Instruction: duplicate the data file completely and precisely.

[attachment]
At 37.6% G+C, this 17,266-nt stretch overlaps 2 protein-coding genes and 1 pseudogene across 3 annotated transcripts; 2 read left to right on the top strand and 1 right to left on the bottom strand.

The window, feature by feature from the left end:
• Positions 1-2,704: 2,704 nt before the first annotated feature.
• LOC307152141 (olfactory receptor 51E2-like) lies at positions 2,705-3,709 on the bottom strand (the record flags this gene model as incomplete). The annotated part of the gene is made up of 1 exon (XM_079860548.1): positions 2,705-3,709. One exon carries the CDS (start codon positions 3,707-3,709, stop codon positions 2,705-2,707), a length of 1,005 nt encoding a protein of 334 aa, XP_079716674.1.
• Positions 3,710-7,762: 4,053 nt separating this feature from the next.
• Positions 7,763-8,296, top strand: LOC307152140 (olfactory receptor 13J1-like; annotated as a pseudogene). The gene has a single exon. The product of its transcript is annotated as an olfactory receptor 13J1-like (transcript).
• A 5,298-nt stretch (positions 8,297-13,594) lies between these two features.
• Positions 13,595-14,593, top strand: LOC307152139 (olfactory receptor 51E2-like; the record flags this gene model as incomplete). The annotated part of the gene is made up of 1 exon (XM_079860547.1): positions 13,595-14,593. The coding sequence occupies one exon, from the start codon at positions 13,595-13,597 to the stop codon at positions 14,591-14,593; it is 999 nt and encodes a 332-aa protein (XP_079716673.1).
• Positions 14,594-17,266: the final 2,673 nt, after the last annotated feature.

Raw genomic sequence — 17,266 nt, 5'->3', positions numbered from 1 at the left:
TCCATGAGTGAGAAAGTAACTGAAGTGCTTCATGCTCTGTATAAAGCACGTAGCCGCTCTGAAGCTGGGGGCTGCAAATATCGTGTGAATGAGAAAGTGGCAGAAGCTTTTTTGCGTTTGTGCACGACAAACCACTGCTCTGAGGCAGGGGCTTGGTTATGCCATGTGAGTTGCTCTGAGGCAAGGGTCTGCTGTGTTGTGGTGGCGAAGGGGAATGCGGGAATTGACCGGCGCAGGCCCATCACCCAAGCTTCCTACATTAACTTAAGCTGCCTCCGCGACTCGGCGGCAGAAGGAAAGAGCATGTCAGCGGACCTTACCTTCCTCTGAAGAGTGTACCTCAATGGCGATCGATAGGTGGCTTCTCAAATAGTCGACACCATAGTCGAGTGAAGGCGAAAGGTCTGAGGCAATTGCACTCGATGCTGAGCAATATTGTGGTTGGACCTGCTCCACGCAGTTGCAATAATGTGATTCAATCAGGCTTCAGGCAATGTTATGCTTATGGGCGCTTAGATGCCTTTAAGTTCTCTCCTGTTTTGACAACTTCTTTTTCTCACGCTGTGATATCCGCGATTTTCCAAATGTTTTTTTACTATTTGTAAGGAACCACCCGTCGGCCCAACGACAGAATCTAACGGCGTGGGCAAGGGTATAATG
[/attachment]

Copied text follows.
At 37.6% G+C, this 17,266-nt stretch overlaps 2 protein-coding genes and 1 pseudogene across 3 annotated transcripts; 2 read left to right on the top strand and 1 right to left on the bottom strand.

The window, feature by feature from the left end:
• Positions 1-2,704: 2,704 nt before the first annotated feature.
• LOC307152141 (olfactory receptor 51E2-like) lies at positions 2,705-3,709 on the bottom strand (the record flags this gene model as incomplete). The annotated part of the gene is made up of 1 exon (XM_079860548.1): positions 2,705-3,709. One exon carries the CDS (start codon positions 3,707-3,709, stop codon positions 2,705-2,707), a length of 1,005 nt encoding a protein of 334 aa, XP_079716674.1.
• Positions 3,710-7,762: 4,053 nt separating this feature from the next.
• Positions 7,763-8,296, top strand: LOC307152140 (olfactory receptor 13J1-like; annotated as a pseudogene). The gene has a single exon. The product of its transcript is annotated as an olfactory receptor 13J1-like (transcript).
• A 5,298-nt stretch (positions 8,297-13,594) lies between these two features.
• Positions 13,595-14,593, top strand: LOC307152139 (olfactory receptor 51E2-like; the record flags this gene model as incomplete). The annotated part of the gene is made up of 1 exon (XM_079860547.1): positions 13,595-14,593. The coding sequence occupies one exon, from the start codon at positions 13,595-13,597 to the stop codon at positions 14,591-14,593; it is 999 nt and encodes a 332-aa protein (XP_079716673.1).
• Positions 14,594-17,266: the final 2,673 nt, after the last annotated feature.

Raw genomic sequence — 17,266 nt, 5'->3', positions numbered from 1 at the left:
TCCATGAGTGAGAAAGTAACTGAAGTGCTTCATGCTCTGTATAAAGCACGTAGCCGCTCTGAAGCTGGGGGCTGCAAATATCGTGTGAATGAGAAAGTGGCAGAAGCTTTTTTGCGTTTGTGCACGACAAACCACTGCTCTGAGGCAGGGGCTTGGTTATGCCATGTGAGTTGCTCTGAGGCAAGGGTCTGCTGTGTTGTGGTGGCGAAGGGGAATGCGGGAATTGACCGGCGCAGGCCCATCACCCAAGCTTCCTACATTAACTTAAGCTGCCTCCGCGACTCGGCGGCAGAAGGAAAGAGCATGTCAGCGGACCTTACCTTCCTCTGAAGAGTGTACCTCAATGGCGATCGATAGGTGGCTTCTCAAATAGTCGACACCATAGTCGAGTGAAGGCGAAAGGTCTGAGGCAATTGCACTCGATGCTGAGCAATATTGTGGTTGGACCTGCTCCACGCAGTTGCAATAATGTGATTCAATCAGGCTTCAGGCAATGTTATGCTTATGGGCGCTTAGATGCCTTTAAGTTCTCTCCTGTTTTGACAACTTCTTTTTCTCACGCTGTGATATCCGCGATTTTCCAAATGTTTTTTTACTATTTGTAAGGAACCACCCGTCGGCCCAACGACAGAATCTAACGGCGTGGGCAAGGGTATAATG